From under the linoleum
Old newspapers show Mussolini's imperialism looked a lot like today's

I sat on the floor and picked through the tragedy of the country we now call Ethiopia laid out on the yellowing pages. It was eerily reminiscent of the current Iraq adventure.

A tale for our times
The December 1934 assassination of Sergei Kirov

Seventy years on, the killing of Sergei Kirov casts an eerie light on the events of 11 September 2001, the invasions of Iraq and Afghanistan, the “war on Terror” and the state-sponsored hysteria surrounding the shadowy figures of Osama bin Ladin and Abu Musab al-Zarqawi.

Ninety-three years of bombing the Arabs
It was the Italians, hell-bent on acquiring an African empire, who got the ball rolling. In 1911 the Libyan Arab tribes opposed an Italian invasion. Their civilians were the first people in the world to be bombed from the air.

Dispossessed all over again
After spending nearly two months in the West Bank the pull towards my village was growing stronger, especially after being detained twice and threatened with deportation … an Australian Palestinian returns to her ancestral home.

The tragic inevitability of a forlorn hope
Australia slides further into the Iraq quagmire
Cabinet documents recently released under the 50-year rule show that, in 1954, Liberal (conservative) Prime Minister, Robert Menzies, and key figures in his Cabinet were extremely gloomy about the prospects for success in an American war against nationalists in Indochina. But eventually they went to the Vietnam War anyway.

Bombing King David
One man’s freedom fighter is another’s terrorist

Some historians date the beginning of modern terrorism from the 1946 bombing by Zionist terrorists of the British military HQ in Jerusalem.

Don’t loiter near the exit
Military debacle and economic decline haunt the Bush regime

When I was just a young possum in the school cadet corps there was a hoary old war story that we all knew. It was almost certainly apocryphal, but it ruefully expressed a nasty historic truth about the US role in the demise of the British Empire.

 


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Brushtail Graphics

Working on Sunday

5 July 2000

It was just after 4 a.m. when the mobile rang.

I rolled over and groped among the newspapers and empty cider stubbies beside the mattress, retrieved the bastard thing and poked the yes button.

A female voice: "Nick, is that you?"

"I think so", I muttered. "Who? Why?"

"Sorry, mate, It's Rebecca from ABC Current Affairs. They've just shot Louie Bayeh, but he's still alive. Do you think you could fill in some of the background for us? Sorry to get you out of bed. We'll make it worth your while".

"Fascinating. Two-fifty dollars a day plus expenses and GST. Where was he shot?".

"In the stomach and legs, apparently".

"No. I mean the location of the crime".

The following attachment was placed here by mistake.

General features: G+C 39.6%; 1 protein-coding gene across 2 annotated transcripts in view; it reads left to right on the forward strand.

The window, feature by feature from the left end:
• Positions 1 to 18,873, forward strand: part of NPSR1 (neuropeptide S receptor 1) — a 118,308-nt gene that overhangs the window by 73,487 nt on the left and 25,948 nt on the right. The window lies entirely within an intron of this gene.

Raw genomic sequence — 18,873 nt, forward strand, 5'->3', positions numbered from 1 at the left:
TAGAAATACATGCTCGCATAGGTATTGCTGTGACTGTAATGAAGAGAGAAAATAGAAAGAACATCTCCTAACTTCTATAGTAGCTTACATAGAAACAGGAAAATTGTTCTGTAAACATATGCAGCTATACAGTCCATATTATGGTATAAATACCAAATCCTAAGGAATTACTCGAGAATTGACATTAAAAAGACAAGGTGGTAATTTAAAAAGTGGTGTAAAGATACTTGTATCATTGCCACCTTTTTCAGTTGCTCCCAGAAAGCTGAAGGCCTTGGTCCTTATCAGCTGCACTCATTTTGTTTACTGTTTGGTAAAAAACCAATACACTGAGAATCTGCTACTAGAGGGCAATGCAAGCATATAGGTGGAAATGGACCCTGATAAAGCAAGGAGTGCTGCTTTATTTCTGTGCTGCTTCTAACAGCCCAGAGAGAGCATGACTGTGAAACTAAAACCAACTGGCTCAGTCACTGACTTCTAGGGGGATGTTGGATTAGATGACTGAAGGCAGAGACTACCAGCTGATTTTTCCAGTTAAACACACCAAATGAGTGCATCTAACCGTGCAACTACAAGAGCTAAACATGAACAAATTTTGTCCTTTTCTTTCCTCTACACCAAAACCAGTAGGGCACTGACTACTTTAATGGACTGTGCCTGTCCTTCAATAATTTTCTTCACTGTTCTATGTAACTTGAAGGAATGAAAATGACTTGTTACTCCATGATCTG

"Oh, sorry, outside some Lebanese joint called the El-Bardowny in Narwee. A couple of his mates got shot too. Looks like a gangland hit."

There were not many passengers on the first East Hills train out of Central, which I caught at 5.19 -- just a couple of bored security guards in blue tabards and a smattering of homeless people sleeping in corners.

It was raining at when the train pulled in to Narwee at 5.40 and it wasn't hard to find the site. The flashing blue lights of the police cars bounced off the wet pavement and the broken glass and the blue and white striped plastic tape and the forensic team and the bored uniforms keeping a few onlookers at bay. The debris had long since been swept into the ambulances.

I hoped to get a feeling for the case, and some loose talk from a friendly cop, but there were none that I knew that well. There was the usual shop-talk about Louie's brother, Bill Michael, cocaine dealing, heroin and brothels.

I asked after Louie's health, but nobody was feeling sorry for him. Nobody much likes Louie. Not his victims, or the judges, or the ALP, or his fellow crims, or even the cops, who he paid off for years and then dobbed in to ICAC and the royal commission. He is the best argument I know that money doesn't buy you love, or even a better class of friend.

Superintendant Lowe wasn't saying much but it was pretty clear that Louie had been gunned down in the foyer as he left the restaurant. A detective told me a couple of 'associates' had been hit too, but nobody was sure they weren't innocent bystanders. There was talk about a bunch of young toughs in a black BMW and a gun found nearby.

When the sun came up I walked back to the station to catch the 7.07 home. The night people had gone and the carriage was studded with horny-handed men wearing cheap tracksuits, cotton work clothes and dried concrete on steel-capped boots.

It was Sunday morning but the sprawling construction site that is Central station was coming to life. The flashing lights were yellow and the safety tape was orange and white and the CityRail people herding confused travellers wore yellow tabards. Sydney was rebuilding itself and yesterday's tough guy mattered less than the concrete rubble and the twisted iron and smashed timber piled in the big steel rubbish skips.